We recently saw a cartoon in which one character says to another, “I’m thinking of writing a book.” The other responds, “Can a boring person write an interesting book?”
The answer is a resounding no.
A boring person can’t write an interesting book. An unintelligent person can’t write an intelligent letter. A mean-spirited person can’t write an uplifting e-mail message—probably not even insincerely.
That’s why Bertrand Russell, the philosopher, said: “A style is not good unless it is an intimate and almost involuntary expression of the personality of the writer, and then only if the writer’s personality is worth expressing.”
You don’t just give your readers what you think or what you know: you give them yourself. What you write is very much a product of you: it reflects who you are and how your mind operates.
That’s why any course in writing is really a course in self-improvement.
Ask yourself some questions while you’re writing. These come from Bryan Garner’s book HBR Guide to Better Business Writing:
● What am I trying to say?
● Is what I’m saying true?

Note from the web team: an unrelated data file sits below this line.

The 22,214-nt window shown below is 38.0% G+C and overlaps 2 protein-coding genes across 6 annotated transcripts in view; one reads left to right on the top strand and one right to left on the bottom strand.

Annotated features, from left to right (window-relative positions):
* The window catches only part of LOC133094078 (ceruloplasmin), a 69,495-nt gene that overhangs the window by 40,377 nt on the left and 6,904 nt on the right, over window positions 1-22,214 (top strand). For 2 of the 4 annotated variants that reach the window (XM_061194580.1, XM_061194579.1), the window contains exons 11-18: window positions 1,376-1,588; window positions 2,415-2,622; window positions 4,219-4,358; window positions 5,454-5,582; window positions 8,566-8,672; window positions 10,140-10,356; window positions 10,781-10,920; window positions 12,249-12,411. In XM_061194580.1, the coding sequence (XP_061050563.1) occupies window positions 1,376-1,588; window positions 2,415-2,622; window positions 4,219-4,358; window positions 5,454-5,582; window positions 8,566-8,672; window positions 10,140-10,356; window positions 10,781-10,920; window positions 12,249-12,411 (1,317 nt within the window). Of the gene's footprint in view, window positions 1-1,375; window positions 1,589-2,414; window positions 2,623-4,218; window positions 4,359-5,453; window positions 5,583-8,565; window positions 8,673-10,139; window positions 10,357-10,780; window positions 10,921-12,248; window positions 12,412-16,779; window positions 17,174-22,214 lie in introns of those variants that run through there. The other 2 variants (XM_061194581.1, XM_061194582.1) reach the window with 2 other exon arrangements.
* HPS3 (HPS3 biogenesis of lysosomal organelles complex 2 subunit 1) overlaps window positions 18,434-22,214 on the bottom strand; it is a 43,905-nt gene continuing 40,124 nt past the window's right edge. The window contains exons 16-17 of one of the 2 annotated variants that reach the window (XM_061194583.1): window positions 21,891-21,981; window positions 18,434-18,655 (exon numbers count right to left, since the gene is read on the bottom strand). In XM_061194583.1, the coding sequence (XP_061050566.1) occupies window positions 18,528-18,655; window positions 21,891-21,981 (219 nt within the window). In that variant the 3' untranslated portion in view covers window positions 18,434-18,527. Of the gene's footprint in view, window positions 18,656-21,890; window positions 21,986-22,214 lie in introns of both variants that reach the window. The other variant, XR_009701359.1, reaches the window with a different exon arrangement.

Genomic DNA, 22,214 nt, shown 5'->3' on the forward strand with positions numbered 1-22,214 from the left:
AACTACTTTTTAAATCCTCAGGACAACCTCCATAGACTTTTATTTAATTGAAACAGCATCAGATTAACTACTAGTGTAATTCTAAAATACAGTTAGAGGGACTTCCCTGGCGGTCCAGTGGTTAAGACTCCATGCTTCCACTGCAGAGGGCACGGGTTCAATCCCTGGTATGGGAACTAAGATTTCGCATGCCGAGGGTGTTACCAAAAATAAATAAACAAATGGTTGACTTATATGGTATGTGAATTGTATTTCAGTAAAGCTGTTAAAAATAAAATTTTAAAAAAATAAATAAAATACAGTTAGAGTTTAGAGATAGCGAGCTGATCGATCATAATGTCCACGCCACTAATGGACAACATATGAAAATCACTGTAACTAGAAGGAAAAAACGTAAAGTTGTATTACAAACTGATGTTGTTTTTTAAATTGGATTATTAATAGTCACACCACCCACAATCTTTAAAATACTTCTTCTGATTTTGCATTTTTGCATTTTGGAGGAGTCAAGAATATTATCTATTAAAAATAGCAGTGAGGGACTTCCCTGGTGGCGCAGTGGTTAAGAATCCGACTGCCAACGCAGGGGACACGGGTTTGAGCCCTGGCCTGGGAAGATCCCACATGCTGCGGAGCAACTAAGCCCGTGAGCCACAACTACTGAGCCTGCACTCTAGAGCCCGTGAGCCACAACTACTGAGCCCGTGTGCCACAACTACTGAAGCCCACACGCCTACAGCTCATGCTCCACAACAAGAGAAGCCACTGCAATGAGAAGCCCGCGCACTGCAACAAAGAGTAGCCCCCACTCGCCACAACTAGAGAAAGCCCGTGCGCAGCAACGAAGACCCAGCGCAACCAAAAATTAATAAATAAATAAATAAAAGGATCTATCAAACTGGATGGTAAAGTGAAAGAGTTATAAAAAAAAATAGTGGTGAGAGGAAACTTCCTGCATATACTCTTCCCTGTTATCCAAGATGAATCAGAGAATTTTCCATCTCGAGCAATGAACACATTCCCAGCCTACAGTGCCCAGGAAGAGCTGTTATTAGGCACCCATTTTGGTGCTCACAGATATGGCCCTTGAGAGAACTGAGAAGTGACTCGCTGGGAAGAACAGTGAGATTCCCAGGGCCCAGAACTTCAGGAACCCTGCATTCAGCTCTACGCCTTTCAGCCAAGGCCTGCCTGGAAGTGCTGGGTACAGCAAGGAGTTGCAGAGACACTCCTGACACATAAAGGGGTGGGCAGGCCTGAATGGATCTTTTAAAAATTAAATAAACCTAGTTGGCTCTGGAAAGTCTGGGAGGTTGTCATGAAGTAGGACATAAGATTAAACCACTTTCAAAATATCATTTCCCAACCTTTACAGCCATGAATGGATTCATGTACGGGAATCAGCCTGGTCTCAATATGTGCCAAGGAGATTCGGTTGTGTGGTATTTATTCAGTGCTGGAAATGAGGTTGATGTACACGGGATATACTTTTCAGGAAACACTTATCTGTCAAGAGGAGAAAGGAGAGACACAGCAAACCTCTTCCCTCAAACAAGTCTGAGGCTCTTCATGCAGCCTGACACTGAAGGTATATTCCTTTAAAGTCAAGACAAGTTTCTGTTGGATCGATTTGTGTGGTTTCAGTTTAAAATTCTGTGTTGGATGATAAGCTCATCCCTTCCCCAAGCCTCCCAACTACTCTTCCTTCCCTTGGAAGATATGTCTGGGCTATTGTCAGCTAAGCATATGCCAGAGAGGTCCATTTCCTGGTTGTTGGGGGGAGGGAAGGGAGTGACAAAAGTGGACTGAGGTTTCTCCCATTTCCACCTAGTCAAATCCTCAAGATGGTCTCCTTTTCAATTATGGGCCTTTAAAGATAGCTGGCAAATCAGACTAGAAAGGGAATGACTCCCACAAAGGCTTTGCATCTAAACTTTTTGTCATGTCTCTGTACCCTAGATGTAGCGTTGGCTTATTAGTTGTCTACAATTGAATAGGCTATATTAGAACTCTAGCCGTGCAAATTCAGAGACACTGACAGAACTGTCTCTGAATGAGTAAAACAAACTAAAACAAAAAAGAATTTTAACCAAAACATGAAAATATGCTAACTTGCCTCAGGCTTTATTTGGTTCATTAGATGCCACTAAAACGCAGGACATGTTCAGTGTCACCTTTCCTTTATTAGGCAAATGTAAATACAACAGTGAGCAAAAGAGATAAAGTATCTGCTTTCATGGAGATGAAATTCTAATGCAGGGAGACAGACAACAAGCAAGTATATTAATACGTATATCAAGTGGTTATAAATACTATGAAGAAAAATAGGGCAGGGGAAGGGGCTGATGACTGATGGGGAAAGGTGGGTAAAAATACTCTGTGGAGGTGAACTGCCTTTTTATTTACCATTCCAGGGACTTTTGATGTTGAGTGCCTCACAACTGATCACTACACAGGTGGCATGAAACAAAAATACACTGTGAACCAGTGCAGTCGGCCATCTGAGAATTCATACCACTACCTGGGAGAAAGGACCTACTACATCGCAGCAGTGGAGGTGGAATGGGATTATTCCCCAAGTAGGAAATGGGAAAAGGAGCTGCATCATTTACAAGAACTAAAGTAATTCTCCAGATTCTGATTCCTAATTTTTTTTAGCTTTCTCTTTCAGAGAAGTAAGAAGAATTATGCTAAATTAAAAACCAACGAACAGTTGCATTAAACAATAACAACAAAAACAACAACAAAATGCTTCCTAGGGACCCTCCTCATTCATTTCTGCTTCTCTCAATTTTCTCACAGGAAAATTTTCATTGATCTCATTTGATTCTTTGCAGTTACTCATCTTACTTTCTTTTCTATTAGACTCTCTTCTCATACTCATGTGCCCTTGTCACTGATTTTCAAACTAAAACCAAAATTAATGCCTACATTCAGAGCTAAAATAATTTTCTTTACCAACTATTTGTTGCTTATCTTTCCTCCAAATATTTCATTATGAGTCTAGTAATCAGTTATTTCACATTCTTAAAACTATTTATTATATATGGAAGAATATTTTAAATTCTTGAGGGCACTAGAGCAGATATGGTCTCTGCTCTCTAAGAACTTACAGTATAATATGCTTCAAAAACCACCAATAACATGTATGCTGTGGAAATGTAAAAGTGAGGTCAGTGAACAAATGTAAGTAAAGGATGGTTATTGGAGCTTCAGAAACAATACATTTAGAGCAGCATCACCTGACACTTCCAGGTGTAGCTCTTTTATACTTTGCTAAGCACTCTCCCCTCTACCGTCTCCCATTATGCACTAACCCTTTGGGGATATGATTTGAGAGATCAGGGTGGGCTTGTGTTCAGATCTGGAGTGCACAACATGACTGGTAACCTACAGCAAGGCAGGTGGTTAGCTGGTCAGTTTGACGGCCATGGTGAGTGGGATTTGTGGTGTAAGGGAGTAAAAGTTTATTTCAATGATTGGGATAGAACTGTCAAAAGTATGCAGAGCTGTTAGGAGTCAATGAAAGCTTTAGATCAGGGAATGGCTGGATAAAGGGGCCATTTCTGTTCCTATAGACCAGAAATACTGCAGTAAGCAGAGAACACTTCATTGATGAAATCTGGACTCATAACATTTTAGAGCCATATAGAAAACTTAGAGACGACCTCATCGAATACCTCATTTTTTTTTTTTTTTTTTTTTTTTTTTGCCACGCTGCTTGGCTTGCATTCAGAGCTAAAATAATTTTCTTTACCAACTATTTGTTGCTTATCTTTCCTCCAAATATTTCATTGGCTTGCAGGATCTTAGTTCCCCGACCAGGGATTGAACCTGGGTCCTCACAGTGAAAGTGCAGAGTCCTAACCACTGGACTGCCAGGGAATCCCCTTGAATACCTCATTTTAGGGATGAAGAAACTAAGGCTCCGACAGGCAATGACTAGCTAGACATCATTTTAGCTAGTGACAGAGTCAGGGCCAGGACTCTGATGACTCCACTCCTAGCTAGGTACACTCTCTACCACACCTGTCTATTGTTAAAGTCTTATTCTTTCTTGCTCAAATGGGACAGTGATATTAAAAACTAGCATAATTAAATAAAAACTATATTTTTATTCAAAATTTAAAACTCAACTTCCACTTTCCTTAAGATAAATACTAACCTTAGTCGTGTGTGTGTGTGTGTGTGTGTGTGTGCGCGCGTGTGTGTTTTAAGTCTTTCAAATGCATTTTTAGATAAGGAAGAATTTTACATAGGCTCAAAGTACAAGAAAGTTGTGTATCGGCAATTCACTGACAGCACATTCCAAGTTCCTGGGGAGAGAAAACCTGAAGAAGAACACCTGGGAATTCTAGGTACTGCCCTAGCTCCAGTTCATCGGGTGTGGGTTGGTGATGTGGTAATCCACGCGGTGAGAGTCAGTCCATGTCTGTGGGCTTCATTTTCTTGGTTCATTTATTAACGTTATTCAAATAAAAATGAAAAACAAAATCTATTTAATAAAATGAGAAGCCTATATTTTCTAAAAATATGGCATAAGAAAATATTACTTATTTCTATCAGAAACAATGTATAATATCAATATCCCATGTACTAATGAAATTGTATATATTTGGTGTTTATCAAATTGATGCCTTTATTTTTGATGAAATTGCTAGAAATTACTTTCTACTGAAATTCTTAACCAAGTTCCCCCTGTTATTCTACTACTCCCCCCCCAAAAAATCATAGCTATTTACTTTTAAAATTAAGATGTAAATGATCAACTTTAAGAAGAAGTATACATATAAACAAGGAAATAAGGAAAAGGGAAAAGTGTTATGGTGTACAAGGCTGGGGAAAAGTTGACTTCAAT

● What’s the very best way to say it?
Once you’ve written, ask yourself these questions:
● Have I gotten quickly to my point?
● Can I revise this to make it shorter?
● Can I say it more interestingly?
● Have I proved my points with specifics?
● Does it sound like me at my best—throughout?
● Have I been diplomatic and fair?
● Have I been utterly truthful?
If you’re conscious of these questions, you’ll write better. You’ll probably even be better.
Whatever kind of writer you might be, you’ll do better work.
If you’re a lawyer or a judge, then you need continuing legal education in writing. So go to www.lawprose.org. We have what we think is the finest suite available of online instruction for legal writers. Check out our fall seminar schedule for Advanced Legal Writing and Editing.
And remember: You are what you write. Every time you write, you’re declaring what kind of person you are.
Garner, HBR Guide to Better Business Writing (2012).